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Grey Sparrow Journal

Issue 30, July 31, 2017
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Scream for the Sun to Rise

Prompted by Goya’s ‘Shooting of the Insurgents’

 

 

For when reason sleeps

Who knows what monsters are born

For when dreams arise

Who knows what nightmares awake

For when hopes are high

What lies beyond hope’s edge

And when the day fades and dies

Who screams for the sun to rise?

 

Neighbors fire at each other’s eyes

What unfurled flag, classification scheme

Group or set excludes to this point

Explodes its results on hallowed ground

Must we pass by as if unaware hoping

Someone else will redeem the unsung

While junta and time mute the cries

Who screams for the sun to rise?

 

Staggering, Reason slips and falls,

A broken body down some couloir,

Under serac of image and reportage,

Sarcophagus to a generation

Who is left in Chagos or My Lai

Who burns in Shabunda’s flames

Omission renders the rulers’ lies

Who screams for the sun to rise?

 

Basque’s best braved Franco’s ire

Count the figures who lifeless lie,

Some cower wounded on the ground,

Screen tonight’s tale ‘Calvary’

Shot with hands outstretched,

A candle flames in sightless night,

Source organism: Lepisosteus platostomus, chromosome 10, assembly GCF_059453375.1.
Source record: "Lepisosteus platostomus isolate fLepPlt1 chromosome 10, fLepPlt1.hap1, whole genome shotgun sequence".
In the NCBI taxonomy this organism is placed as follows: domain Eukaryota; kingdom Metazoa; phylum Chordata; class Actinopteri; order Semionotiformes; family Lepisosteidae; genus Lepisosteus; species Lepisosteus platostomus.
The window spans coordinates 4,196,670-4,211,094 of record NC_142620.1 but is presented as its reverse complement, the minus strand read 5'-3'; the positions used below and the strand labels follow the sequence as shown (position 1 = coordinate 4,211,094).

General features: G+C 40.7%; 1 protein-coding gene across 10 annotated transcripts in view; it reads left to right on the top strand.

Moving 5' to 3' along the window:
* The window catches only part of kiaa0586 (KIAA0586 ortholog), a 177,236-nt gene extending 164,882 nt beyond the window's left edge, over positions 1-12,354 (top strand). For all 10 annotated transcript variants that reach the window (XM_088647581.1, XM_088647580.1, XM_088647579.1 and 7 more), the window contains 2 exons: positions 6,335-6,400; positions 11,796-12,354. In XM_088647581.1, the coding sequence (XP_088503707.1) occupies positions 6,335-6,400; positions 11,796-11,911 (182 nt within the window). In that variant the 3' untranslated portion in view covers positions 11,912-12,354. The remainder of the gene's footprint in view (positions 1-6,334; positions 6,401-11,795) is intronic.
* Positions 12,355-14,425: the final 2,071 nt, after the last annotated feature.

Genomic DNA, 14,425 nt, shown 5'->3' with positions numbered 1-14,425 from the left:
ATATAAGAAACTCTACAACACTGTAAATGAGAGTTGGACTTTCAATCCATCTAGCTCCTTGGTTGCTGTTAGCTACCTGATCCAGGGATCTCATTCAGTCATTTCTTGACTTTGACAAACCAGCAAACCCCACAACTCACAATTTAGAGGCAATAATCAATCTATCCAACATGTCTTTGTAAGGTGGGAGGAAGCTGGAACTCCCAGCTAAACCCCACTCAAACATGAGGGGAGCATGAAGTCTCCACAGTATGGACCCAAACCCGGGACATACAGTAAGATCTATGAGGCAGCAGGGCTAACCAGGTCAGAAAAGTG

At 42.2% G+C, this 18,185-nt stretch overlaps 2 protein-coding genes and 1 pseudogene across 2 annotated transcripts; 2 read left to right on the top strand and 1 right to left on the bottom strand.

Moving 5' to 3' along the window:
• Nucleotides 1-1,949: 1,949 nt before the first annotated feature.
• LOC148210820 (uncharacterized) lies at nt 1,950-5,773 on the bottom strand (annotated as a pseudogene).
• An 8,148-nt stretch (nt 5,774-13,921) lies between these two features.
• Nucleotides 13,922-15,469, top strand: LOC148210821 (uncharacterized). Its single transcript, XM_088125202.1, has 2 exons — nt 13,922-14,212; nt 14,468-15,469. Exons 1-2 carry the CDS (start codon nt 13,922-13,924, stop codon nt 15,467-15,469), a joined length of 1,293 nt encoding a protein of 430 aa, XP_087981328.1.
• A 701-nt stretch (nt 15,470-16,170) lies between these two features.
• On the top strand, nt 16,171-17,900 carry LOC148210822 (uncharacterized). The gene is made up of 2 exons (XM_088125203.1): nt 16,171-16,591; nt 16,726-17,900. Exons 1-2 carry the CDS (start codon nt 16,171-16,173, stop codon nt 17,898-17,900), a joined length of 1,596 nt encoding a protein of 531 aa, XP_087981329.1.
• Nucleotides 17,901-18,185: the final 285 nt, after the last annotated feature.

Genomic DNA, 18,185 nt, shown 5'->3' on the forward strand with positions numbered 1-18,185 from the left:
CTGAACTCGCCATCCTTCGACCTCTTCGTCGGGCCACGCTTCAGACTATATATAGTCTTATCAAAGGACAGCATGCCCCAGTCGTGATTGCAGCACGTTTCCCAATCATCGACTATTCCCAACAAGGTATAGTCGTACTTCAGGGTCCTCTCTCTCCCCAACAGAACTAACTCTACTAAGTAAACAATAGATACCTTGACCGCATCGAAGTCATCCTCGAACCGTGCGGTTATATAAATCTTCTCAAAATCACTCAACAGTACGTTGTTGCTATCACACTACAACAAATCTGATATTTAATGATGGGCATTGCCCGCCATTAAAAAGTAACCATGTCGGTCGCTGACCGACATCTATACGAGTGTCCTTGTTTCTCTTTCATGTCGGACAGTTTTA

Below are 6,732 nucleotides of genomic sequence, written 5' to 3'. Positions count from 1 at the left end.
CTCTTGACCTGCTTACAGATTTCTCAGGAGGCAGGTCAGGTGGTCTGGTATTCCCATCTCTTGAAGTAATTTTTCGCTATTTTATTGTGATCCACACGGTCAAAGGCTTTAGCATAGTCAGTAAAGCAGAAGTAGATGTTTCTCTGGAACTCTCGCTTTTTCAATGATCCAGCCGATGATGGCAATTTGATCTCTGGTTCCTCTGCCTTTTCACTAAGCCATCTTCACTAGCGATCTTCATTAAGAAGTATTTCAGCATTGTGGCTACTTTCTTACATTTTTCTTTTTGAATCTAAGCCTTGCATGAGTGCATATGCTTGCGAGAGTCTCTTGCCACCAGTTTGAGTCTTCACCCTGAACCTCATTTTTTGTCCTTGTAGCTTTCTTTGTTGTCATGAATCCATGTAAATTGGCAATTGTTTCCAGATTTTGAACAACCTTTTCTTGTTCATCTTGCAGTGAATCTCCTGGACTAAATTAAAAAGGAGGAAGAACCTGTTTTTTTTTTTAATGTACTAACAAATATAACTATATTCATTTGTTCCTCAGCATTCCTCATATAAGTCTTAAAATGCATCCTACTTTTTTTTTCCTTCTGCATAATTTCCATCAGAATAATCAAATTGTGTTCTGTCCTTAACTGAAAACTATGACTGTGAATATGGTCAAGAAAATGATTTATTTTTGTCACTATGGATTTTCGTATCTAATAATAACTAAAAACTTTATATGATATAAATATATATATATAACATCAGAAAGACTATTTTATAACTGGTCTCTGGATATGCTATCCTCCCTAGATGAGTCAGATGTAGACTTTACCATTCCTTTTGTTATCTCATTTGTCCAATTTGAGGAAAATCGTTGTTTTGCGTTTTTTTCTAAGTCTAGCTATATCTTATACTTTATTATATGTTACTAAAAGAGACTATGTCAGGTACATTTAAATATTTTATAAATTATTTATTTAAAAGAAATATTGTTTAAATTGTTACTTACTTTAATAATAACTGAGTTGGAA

Bravely hold the executioners’ eyes

Who screams for the sun to rise?

 

 

Libertada, conscience and a will

Inspires some to see the matter through

When firing squads do their worst,

And friends lay scattered around

Curse the monsters at the door,

The filters of how and what we hear,

“Fire!” pierces crimson Catalan skies,

Who screams for the sun to rise?

 

                              —Jeffrey Loffman




 
Sunrise on the River, Photographer Tony Acarasiddhi Press



My Statue

 


Ivory and alabaster, awarded by my peers,

conferences had applauded each experiment;

tenacious, I never stopped seeking a solution

and I broke through brick walls.

 

In Garamba, Paul spots an elephant calf,

deafened when its herd family was felled,

circling again and again around their corpses,

he feeds it milk; still, after thirty years, stares

at steel-pierced heads, scars where

tusks once were mark another ending.

Moulmein lasted a while, some extra days; it happens.

 

I now stay amidst bush and savannah;

nothing of my statue remains, I used

a mallet, crushed it to bits, never

to be turned to stone.

 

 

Paul Onyango has spent 30 years as a warden warding off poachers

Elephants Dying in Epic Frenzy as Ivory Fuels Wars and Profits by Jeffrey

Gettleman,  New York Times 03.09.2012


                                                                                           —Jeffrey Loffman